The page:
Although many people have a habit of turning on high beams when driving at night, they cause problems for drivers going the opposite direction. If you notice a motorcycle approaching you, turn the high beams off. A good rule of thumb is that you should turn them off when any vehicle comes within 500 feet of yours. This is particularly important with motorcyclists since they need to see to maintain sufficient balance.

driving at night with motorcycles
Be careful to drive at night with surrounding motorcycles. (Photo: Shutterstock)

4. Always Use Your Turn Signal

Another common way motorcycle accidents occur is when a vehicle turns. When making a left-hand turn, make sure you watch for any motorcycles going the opposite direction and use your turn signal. If you see a motorcycle speeding by, don’t attempt to beat them. A few extra seconds is not going to make you late. In addition, if you need to turn and there is a motorcycle behind you, use your turn signal sooner than usual. This helps the motorcyclist slow down if needed.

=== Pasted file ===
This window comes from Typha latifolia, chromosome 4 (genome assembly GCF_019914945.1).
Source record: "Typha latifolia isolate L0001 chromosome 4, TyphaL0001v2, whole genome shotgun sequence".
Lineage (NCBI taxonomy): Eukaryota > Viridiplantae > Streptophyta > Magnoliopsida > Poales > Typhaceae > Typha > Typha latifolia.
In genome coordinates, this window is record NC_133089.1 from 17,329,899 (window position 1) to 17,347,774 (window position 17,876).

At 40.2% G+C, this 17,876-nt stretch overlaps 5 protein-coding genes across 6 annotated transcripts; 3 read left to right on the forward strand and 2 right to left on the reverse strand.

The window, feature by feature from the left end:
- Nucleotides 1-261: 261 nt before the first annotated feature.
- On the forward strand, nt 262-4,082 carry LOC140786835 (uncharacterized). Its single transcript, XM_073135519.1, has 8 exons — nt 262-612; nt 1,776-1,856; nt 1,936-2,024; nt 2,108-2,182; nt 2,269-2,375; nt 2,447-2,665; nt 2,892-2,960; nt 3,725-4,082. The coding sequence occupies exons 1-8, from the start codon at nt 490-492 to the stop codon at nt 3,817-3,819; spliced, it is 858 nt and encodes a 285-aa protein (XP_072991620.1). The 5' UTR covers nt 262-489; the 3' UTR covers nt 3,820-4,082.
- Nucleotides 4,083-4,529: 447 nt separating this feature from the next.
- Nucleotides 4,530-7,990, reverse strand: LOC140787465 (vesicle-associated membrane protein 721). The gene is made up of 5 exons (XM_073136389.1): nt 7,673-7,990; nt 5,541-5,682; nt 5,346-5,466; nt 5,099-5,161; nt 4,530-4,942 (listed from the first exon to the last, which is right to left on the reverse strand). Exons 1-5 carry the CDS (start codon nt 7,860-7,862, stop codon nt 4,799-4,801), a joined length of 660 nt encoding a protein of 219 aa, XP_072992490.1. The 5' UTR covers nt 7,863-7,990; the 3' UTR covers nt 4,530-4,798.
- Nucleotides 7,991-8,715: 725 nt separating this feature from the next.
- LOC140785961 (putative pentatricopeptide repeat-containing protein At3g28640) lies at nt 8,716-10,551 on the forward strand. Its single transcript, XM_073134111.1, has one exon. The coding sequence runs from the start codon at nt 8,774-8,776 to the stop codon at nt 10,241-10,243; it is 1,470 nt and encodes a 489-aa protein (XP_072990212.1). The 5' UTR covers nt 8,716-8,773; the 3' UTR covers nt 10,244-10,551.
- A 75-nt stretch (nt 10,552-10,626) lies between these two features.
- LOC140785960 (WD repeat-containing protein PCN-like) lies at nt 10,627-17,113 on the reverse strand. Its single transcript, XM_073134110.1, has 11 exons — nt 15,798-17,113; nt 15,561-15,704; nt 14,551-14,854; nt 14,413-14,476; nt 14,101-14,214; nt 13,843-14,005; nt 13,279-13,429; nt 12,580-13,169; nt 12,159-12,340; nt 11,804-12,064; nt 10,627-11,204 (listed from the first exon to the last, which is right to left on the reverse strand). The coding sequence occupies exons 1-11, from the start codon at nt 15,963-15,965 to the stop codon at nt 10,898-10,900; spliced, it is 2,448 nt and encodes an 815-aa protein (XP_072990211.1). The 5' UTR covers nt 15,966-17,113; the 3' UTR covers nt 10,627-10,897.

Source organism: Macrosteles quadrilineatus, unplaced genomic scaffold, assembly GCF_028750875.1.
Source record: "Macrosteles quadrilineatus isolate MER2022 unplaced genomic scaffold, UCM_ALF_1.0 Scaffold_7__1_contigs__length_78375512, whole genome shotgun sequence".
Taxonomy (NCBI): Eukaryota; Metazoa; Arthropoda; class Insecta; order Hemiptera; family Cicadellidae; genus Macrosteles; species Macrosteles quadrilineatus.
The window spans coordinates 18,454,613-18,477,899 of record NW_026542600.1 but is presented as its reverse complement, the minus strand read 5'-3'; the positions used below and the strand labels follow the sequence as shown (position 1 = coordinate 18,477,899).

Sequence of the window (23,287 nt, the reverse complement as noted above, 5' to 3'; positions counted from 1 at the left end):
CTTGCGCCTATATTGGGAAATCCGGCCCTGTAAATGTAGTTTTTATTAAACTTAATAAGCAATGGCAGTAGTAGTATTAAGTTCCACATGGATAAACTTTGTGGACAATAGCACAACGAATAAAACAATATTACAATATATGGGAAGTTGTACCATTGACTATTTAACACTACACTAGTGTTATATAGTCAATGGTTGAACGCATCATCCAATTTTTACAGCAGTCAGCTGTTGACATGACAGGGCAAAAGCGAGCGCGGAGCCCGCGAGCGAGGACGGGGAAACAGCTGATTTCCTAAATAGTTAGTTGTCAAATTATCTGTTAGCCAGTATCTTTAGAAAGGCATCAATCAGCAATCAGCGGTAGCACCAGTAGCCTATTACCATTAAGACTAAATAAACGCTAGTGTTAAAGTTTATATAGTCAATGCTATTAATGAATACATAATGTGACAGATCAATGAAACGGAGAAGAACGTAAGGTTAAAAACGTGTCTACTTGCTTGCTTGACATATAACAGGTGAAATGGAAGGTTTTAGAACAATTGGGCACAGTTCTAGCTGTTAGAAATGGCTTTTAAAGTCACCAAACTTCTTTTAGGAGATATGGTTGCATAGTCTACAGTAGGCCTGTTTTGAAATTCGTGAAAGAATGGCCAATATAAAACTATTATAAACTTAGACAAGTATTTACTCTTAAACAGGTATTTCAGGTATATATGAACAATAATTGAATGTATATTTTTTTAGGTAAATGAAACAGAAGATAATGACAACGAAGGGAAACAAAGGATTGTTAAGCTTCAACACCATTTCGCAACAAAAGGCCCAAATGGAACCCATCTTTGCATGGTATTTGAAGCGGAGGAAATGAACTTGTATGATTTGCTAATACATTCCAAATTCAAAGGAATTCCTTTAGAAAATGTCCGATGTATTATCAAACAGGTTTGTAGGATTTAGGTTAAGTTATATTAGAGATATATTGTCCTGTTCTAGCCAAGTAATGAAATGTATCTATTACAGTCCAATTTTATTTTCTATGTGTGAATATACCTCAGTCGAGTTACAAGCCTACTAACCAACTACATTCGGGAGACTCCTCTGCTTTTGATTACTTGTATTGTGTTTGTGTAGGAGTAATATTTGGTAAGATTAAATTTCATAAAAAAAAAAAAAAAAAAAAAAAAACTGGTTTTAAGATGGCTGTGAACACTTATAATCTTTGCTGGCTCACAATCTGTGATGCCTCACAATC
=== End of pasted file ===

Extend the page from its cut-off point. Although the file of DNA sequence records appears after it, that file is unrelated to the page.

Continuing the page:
5. Stay in Your Designated Lane

Like any other vehicle, motorcycles are entitled to their own lane of traffic. In fact, some states allow two motorcycles to share a lane of traffic. However, cars and other vehicles may not share a lane with a motorcyclist. It’s not only illegal, but it also leads to serious accidents, especially on highways or interstates. When a motorcycle drives beside you, don’t merge into their lane unless you are behind or in front of them, as you would with any vehicle.

6. Follow Traffic Signals at Intersections

According to McCormick & Murphy, P.C., intersections are particularly dangerous for motorcyclists, especially blind intersections. Many accidents occur when someone disobeys a signal and turns in front of a motorcyclist who has the right of way. Whatever the case may be, approach every intersection with caution and follow all traffic signals. Running a red light or turning during a red light greatly increases the risk of a fatal crash with motorcyclists.

follow traffic signals at intersections
Many accidents occur when someone disobeys a signal and turns in front of a motorcyclist who has the right of way. (Photo: Todd Spencer)